President Obama Shattered a Record in Office. But was it a Good One?

President Barack Obama can’t say he didn’t leave his mark on the United States. In at least one area, he shattered a record that his successors will probably find difficult to top: According to a new report from the U.S. Sentencing Commission, Obama granted more commutations than any other president in history. The only one who came close was LBJ, and that’s using a pretty loose definition of the word “close.” While President Johnson commuted the sentences of 226 federal prisoners, Obama did so for a whopping 1,716. Way to knock it out of the ballpark, Barry.

Obama didn’t come by the record by chance, of course; pursuing full clemency and commutations for nonviolent federal offenders was part of his platform in the second term of his presidency. Eager to cut prison time for offenders caught in jail for longterm drug sentences, the president handed red meat to his left flank by tasking a group to go looking for cases he could meddle in.

While liberals and even many libertarian conservatives have concerns about drug sentences that tend to have a disparate impact on minority communities, there is a right way and a wrong way to go about reforming the system. And the truth is that, even after a thorough analysis by the 2014 Clemency Initiative, it’s not clear if President Obama exercised enough caution in determining which individuals got an early trip home. As in everything else the former president put his hands on, his primary objective was to earn a place in the history books. Obama’s “legacy” was always his chief concern, no matter how his actions affected the nation he was sworn to protect and defend.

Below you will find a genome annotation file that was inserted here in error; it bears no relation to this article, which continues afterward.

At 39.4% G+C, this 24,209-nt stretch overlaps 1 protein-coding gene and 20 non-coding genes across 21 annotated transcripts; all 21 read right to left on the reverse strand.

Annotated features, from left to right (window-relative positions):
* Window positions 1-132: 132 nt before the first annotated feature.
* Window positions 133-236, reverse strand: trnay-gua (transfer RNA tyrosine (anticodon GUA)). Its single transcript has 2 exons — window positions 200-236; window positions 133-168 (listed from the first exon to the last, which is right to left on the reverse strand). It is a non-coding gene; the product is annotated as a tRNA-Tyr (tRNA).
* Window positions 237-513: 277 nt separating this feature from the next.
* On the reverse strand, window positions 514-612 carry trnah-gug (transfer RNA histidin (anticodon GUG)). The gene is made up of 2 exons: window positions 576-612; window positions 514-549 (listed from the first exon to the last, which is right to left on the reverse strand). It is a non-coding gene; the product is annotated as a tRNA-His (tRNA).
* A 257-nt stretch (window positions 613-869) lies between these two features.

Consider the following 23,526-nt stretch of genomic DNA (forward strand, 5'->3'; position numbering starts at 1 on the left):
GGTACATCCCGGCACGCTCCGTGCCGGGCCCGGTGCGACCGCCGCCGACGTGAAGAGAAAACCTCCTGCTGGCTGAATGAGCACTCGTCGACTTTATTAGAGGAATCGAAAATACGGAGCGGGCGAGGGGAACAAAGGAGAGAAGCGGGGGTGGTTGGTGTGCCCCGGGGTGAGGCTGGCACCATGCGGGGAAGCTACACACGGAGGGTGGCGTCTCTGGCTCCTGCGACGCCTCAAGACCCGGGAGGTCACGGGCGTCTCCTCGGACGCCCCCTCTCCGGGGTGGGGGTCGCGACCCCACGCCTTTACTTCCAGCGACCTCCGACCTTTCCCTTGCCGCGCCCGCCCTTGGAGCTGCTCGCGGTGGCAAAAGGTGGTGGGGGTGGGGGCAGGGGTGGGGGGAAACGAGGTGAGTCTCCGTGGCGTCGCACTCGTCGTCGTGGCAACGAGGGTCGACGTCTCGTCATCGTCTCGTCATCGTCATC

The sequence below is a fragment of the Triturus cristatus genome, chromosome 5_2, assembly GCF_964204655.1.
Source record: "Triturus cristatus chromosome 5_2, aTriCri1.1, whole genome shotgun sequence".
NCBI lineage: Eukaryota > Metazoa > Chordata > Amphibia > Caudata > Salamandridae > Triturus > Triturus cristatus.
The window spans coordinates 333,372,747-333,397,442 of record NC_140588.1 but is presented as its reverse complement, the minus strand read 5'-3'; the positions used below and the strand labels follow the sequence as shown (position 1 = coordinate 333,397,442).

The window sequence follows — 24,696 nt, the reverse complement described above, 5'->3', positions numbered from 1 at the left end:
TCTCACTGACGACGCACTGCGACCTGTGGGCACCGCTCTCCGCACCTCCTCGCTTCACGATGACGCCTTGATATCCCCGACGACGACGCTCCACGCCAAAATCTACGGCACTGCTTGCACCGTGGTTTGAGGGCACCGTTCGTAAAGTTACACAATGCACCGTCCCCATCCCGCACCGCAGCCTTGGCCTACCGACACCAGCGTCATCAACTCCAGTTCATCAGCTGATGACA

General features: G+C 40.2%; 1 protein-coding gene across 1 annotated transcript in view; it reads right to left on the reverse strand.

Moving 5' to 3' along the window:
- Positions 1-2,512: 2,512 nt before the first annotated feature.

Last year, Utah Sen. Orrin Hatch spoke eloquently about the need for President Obama to slow down. While acknowledging that certain sentencing reforms make sense – such as the push to eliminate mandatory minimums – Hatch said that releasing offenders early was not always a great idea.

“It’s important to keep in mind, for instance, that many incarcerees plead down from more serious crimes,” Hatch wrote. “That is, the offense for which they’re serving time was not the offense initially charged, or the most serious offense for which the government could have won a conviction. In the plea-bargaining process, both sides make concessions in order to avoid the uncertainty of trial. The defendant agrees to plead guilty, while the government agrees to forego more serious charges. Thus an individual caught dealing drugs may agree to plead guilty to simple possession, or a person arrested with ten kilos of cocaine may plead guilty to possessing a much smaller amount.”

The time is over, of course, for debate when it comes to Obama’s decisions. They’re done, and this is one area where Trump cannot undo the damage. Still, there’s an opportunity to make sure that Obama’s template does not become the norm, and if we’re serious about preserving law and order in this country, that would be a good opportunity to take advantage of.

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